If a studio or production company (or even a private party) decides your idea is worth developing, they might offer to option your story. An option is a comparatively small amount of money given to a writer in exchange for exclusive rights to your script for a specified length of time. Rather like a lease on a car with an option to buy, it indicates that a producer has faith in your material, but either doesn't have the kind of funding required to purchase your script outright or is unsure of her ability to get a green light to begin development.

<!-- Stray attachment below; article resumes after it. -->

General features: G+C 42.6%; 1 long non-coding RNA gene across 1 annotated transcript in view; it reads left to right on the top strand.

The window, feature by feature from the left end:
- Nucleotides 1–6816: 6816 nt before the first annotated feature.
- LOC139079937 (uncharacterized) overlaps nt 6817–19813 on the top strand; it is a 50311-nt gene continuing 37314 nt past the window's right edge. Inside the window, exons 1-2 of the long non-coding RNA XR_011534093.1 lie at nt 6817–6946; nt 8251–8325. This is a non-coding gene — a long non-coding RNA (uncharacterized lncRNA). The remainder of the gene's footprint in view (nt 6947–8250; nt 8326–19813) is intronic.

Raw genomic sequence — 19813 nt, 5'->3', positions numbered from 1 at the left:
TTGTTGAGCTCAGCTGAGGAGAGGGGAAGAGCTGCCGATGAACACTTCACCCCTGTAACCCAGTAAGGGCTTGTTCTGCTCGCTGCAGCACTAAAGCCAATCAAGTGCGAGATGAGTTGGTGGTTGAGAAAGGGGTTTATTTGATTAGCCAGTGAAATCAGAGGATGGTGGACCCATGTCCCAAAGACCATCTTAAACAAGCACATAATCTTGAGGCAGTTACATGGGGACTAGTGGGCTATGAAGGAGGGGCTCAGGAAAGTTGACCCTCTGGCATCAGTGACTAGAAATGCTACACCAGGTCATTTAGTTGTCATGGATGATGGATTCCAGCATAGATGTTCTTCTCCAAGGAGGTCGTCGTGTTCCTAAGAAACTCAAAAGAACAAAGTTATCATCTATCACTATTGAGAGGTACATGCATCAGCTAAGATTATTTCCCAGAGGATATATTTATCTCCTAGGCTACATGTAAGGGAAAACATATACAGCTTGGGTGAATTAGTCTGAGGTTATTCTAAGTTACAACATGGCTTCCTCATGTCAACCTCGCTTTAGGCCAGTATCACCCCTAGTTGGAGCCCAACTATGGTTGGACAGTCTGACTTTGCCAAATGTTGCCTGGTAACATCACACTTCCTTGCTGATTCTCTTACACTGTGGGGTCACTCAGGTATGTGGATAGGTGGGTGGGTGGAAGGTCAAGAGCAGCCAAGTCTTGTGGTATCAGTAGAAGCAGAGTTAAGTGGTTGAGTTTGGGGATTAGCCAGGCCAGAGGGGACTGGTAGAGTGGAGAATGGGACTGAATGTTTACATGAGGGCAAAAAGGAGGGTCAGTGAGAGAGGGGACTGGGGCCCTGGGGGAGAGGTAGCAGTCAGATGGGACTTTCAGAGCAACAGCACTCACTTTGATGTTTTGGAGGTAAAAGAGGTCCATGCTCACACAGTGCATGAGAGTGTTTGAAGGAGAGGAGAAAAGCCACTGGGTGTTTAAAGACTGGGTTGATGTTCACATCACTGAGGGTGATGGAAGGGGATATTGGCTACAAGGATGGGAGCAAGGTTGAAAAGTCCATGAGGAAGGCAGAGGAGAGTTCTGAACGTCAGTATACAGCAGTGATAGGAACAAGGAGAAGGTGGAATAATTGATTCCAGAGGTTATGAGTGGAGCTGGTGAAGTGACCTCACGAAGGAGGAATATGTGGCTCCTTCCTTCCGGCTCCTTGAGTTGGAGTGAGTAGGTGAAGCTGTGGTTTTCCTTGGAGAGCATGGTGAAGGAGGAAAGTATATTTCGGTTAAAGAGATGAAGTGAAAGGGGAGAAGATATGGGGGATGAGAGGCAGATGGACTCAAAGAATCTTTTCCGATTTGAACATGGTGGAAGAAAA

Option deals can be beneficial for all concerned parties. Producers with limited funds can get access to new material, while providing a way into the business for fledgling writers and filmmakers. As a filmmaker, you can pursue an option deal if you have the rights to your work.
In essence, a producer is paying for permission to shop your script to studios or other production entities. If someone agrees to produce it, the producer pays you the full amount agreed upon to purchase your script. If no one wants it before the specified time limit, the rights revert back to you, and you keep the option money.
An example of this is screenwriter Richard Hatem, who read the book